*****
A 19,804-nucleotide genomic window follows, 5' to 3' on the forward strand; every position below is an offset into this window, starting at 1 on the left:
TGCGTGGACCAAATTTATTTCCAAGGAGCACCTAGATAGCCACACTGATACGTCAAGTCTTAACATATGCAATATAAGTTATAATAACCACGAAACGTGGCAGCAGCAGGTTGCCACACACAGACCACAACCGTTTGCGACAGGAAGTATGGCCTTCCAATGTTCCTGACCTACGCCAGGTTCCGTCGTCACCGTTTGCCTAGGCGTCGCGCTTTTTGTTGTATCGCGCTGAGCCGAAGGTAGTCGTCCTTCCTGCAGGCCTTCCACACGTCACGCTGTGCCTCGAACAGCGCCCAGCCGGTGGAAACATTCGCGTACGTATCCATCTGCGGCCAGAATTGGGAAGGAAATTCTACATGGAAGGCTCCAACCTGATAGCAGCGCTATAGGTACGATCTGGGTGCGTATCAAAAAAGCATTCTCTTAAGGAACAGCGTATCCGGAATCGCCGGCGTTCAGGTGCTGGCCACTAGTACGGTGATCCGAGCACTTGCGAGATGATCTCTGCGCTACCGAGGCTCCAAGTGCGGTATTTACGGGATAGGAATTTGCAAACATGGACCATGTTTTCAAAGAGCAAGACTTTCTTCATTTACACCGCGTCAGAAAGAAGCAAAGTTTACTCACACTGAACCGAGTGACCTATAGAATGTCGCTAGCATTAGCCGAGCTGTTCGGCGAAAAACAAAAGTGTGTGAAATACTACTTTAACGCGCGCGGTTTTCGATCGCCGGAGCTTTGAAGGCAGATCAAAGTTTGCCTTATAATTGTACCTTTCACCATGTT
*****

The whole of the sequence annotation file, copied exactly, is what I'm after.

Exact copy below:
A 19,804-nucleotide genomic window follows, 5' to 3' on the forward strand; every position below is an offset into this window, starting at 1 on the left:
TGCGTGGACCAAATTTATTTCCAAGGAGCACCTAGATAGCCACACTGATACGTCAAGTCTTAACATATGCAATATAAGTTATAATAACCACGAAACGTGGCAGCAGCAGGTTGCCACACACAGACCACAACCGTTTGCGACAGGAAGTATGGCCTTCCAATGTTCCTGACCTACGCCAGGTTCCGTCGTCACCGTTTGCCTAGGCGTCGCGCTTTTTGTTGTATCGCGCTGAGCCGAAGGTAGTCGTCCTTCCTGCAGGCCTTCCACACGTCACGCTGTGCCTCGAACAGCGCCCAGCCGGTGGAAACATTCGCGTACGTATCCATCTGCGGCCAGAATTGGGAAGGAAATTCTACATGGAAGGCTCCAACCTGATAGCAGCGCTATAGGTACGATCTGGGTGCGTATCAAAAAAGCATTCTCTTAAGGAACAGCGTATCCGGAATCGCCGGCGTTCAGGTGCTGGCCACTAGTACGGTGATCCGAGCACTTGCGAGATGATCTCTGCGCTACCGAGGCTCCAAGTGCGGTATTTACGGGATAGGAATTTGCAAACATGGACCATGTTTTCAAAGAGCAAGACTTTCTTCATTTACACCGCGTCAGAAAGAAGCAAAGTTTACTCACACTGAACCGAGTGACCTATAGAATGTCGCTAGCATTAGCCGAGCTGTTCGGCGAAAAACAAAAGTGTGTGAAATACTACTTTAACGCGCGCGGTTTTCGATCGCCGGAGCTTTGAAGGCAGATCAAAGTTTGCCTTATAATTGTACCTTTCACCATGTT